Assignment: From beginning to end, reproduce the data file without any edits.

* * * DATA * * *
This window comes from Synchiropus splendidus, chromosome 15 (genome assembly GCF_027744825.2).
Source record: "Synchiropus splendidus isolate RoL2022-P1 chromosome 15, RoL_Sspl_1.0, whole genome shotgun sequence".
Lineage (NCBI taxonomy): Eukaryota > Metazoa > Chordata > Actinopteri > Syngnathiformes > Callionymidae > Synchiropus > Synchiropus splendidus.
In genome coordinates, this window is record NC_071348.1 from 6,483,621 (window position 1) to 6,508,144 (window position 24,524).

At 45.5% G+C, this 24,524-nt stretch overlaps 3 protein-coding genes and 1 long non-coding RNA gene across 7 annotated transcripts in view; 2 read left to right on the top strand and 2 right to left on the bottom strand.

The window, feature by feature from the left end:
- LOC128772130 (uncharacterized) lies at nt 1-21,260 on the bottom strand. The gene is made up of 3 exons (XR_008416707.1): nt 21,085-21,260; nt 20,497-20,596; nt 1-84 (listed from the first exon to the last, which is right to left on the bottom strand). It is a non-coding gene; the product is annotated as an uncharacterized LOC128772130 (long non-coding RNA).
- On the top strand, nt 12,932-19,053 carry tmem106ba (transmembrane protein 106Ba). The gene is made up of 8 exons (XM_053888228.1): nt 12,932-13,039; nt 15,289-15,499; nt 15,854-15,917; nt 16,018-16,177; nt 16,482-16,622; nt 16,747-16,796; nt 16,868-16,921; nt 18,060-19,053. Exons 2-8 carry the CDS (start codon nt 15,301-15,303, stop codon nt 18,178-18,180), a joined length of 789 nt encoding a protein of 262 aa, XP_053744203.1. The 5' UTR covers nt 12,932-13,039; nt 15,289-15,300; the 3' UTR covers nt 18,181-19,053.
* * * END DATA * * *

This window comes from Synchiropus splendidus, chromosome 15 (genome assembly GCF_027744825.2).
Source record: "Synchiropus splendidus isolate RoL2022-P1 chromosome 15, RoL_Sspl_1.0, whole genome shotgun sequence".
Lineage (NCBI taxonomy): Eukaryota > Metazoa > Chordata > Actinopteri > Syngnathiformes > Callionymidae > Synchiropus > Synchiropus splendidus.
In genome coordinates, this window is record NC_071348.1 from 6,483,621 (window position 1) to 6,508,144 (window position 24,524).

At 45.5% G+C, this 24,524-nt stretch overlaps 3 protein-coding genes and 1 long non-coding RNA gene across 7 annotated transcripts in view; 2 read left to right on the top strand and 2 right to left on the bottom strand.

The window, feature by feature from the left end:
- LOC128772130 (uncharacterized) lies at nt 1-21,260 on the bottom strand. The gene is made up of 3 exons (XR_008416707.1): nt 21,085-21,260; nt 20,497-20,596; nt 1-84 (listed from the first exon to the last, which is right to left on the bottom strand). It is a non-coding gene; the product is annotated as an uncharacterized LOC128772130 (long non-coding RNA).
- On the top strand, nt 12,932-19,053 carry tmem106ba (transmembrane protein 106Ba). The gene is made up of 8 exons (XM_053888228.1): nt 12,932-13,039; nt 15,289-15,499; nt 15,854-15,917; nt 16,018-16,177; nt 16,482-16,622; nt 16,747-16,796; nt 16,868-16,921; nt 18,060-19,053. Exons 2-8 carry the CDS (start codon nt 15,301-15,303, stop codon nt 18,178-18,180), a joined length of 789 nt encoding a protein of 262 aa, XP_053744203.1. The 5' UTR covers nt 12,932-13,039; nt 15,289-15,300; the 3' UTR covers nt 18,181-19,053.